With Florida a must-win for Donald Trump to have any hope of winning the election, the county the Trump campaign has targeted as crucial to securing the state saw an "unprecedented surge" of Hispanics in last-minute voter registration.
According to analysts' models, including those run by the Trump campaign, Miami-Dade county is the most important of all counties in Florida for Trump's chances of winning the state. His campaign believes the county, which is 56 percent Hispanic, contains many persuadable voters who might turn the tide for the Republican. The question both camps have been asking is how strong voter turnout would be and, of course, who would voters end up backing.
Bloomberg notes that the question on voter turnout has been answered emphatically, the county seeing strong early voting numbers and an "unprecedented surge" in last-minute voter registration, particularly among Hispanics.
"It’s been just massive," said University of Florida political scientist Daniel A. Smith, reports Bloomberg.
As for who that "surge" of voters are supporting, Bloomberg points to numbers from Smith's early voting analysis that don't look good for Trump:
There are 1.5 million registered voters in Miami-Dade county (56 percent of whom are Hispanic), including nearly 30,000 added during a last-minute voter-registration drive in October, after Democratic Party officials went to court to extend the deadline in the wake of Hurricane Matthew. Through Saturday, according to Smith, 707,844 county residents had already voted: 44 percent were Democrats, 30 percent Republican, and 25 percent had “no party affiliation," a group that tends to skew younger and Hispanic, and thus toward Clinton. The demographic mix of early voters also looks highly favorable to Clinton: 58 percent Hispanic, 17 percent African-American and 20 percent white.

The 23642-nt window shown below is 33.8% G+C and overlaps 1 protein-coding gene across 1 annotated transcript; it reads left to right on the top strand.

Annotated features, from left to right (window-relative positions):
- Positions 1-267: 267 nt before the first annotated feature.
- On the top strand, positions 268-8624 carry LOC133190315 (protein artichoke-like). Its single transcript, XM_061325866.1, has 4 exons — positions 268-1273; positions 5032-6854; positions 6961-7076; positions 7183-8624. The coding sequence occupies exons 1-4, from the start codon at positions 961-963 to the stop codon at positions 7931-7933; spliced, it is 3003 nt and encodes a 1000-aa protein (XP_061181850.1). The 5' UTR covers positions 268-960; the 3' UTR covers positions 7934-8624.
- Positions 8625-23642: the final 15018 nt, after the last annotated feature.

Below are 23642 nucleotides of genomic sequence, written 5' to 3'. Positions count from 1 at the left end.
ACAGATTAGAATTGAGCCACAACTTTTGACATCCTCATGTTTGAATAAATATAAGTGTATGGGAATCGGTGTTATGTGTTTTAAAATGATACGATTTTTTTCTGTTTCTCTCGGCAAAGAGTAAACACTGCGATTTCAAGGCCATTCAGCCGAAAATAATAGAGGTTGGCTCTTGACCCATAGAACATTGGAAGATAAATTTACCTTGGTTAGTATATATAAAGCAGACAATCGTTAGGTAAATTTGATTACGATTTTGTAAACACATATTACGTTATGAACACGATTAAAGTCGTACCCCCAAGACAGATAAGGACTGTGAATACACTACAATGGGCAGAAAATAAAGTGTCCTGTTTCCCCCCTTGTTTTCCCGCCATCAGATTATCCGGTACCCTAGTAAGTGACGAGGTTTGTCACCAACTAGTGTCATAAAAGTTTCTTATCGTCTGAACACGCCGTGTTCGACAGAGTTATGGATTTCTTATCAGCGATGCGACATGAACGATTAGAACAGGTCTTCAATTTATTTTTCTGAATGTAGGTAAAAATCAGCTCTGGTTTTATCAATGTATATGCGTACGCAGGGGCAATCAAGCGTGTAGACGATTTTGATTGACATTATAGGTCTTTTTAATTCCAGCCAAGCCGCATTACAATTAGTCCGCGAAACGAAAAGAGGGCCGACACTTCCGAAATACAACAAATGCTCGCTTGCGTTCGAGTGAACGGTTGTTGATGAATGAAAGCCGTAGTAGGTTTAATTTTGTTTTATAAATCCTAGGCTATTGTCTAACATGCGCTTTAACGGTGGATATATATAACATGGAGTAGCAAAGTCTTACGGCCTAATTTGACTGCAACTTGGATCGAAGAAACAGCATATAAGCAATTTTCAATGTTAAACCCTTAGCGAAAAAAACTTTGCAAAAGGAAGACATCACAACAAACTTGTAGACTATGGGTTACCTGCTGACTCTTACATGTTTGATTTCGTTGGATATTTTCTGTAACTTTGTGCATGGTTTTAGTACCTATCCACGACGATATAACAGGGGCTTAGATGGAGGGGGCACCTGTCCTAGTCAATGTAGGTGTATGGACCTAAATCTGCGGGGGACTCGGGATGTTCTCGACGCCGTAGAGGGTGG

But the late registrants, Smith says, give the clearest indication that sentiment in Miami-Dade is running strongly against Trump. Of the 29,657 voters who registered last month, 41 percent are Democrats, 44 percent are unaffiliated, and only 12.5 percent are Republicans. “That’s nuts,” said Smith. “These are the barometers that indicate the hostility toward the GOP candidate.”
"It will be close," said Trump's digital director Brad Parscale of the Florida vote. "It’s like predicting your wife’s mood. You have no idea what you’re going to get until you get home."
Trump goes into election day with a razor-thin 0.2% lead over Clinton in Florida. Should he lose the state, he has virtually no path to the presidency. If he wins, he has a hHere are all the final presidential election polls.
Read Bloomberg's complete analysis of Miami-Dade County here.